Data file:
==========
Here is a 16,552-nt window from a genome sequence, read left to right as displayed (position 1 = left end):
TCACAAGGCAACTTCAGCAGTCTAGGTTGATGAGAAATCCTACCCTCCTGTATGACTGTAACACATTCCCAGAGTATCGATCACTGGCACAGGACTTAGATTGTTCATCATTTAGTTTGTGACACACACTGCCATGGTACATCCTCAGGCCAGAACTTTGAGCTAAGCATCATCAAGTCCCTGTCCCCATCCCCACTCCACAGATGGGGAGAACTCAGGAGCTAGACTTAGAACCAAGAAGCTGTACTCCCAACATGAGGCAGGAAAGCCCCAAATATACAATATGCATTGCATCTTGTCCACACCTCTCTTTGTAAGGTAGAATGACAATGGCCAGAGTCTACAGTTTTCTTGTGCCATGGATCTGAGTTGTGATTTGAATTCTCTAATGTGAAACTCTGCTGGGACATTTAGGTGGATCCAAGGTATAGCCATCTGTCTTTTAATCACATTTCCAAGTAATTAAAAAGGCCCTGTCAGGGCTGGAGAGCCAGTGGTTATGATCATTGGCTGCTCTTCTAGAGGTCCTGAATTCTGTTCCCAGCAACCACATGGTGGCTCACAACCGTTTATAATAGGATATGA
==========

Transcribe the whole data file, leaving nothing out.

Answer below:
Here is a 16,552-nt window from a genome sequence, read left to right as displayed (position 1 = left end):
TCACAAGGCAACTTCAGCAGTCTAGGTTGATGAGAAATCCTACCCTCCTGTATGACTGTAACACATTCCCAGAGTATCGATCACTGGCACAGGACTTAGATTGTTCATCATTTAGTTTGTGACACACACTGCCATGGTACATCCTCAGGCCAGAACTTTGAGCTAAGCATCATCAAGTCCCTGTCCCCATCCCCACTCCACAGATGGGGAGAACTCAGGAGCTAGACTTAGAACCAAGAAGCTGTACTCCCAACATGAGGCAGGAAAGCCCCAAATATACAATATGCATTGCATCTTGTCCACACCTCTCTTTGTAAGGTAGAATGACAATGGCCAGAGTCTACAGTTTTCTTGTGCCATGGATCTGAGTTGTGATTTGAATTCTCTAATGTGAAACTCTGCTGGGACATTTAGGTGGATCCAAGGTATAGCCATCTGTCTTTTAATCACATTTCCAAGTAATTAAAAAGGCCCTGTCAGGGCTGGAGAGCCAGTGGTTATGATCATTGGCTGCTCTTCTAGAGGTCCTGAATTCTGTTCCCAGCAACCACATGGTGGCTCACAACCGTTTATAATAGGATATGA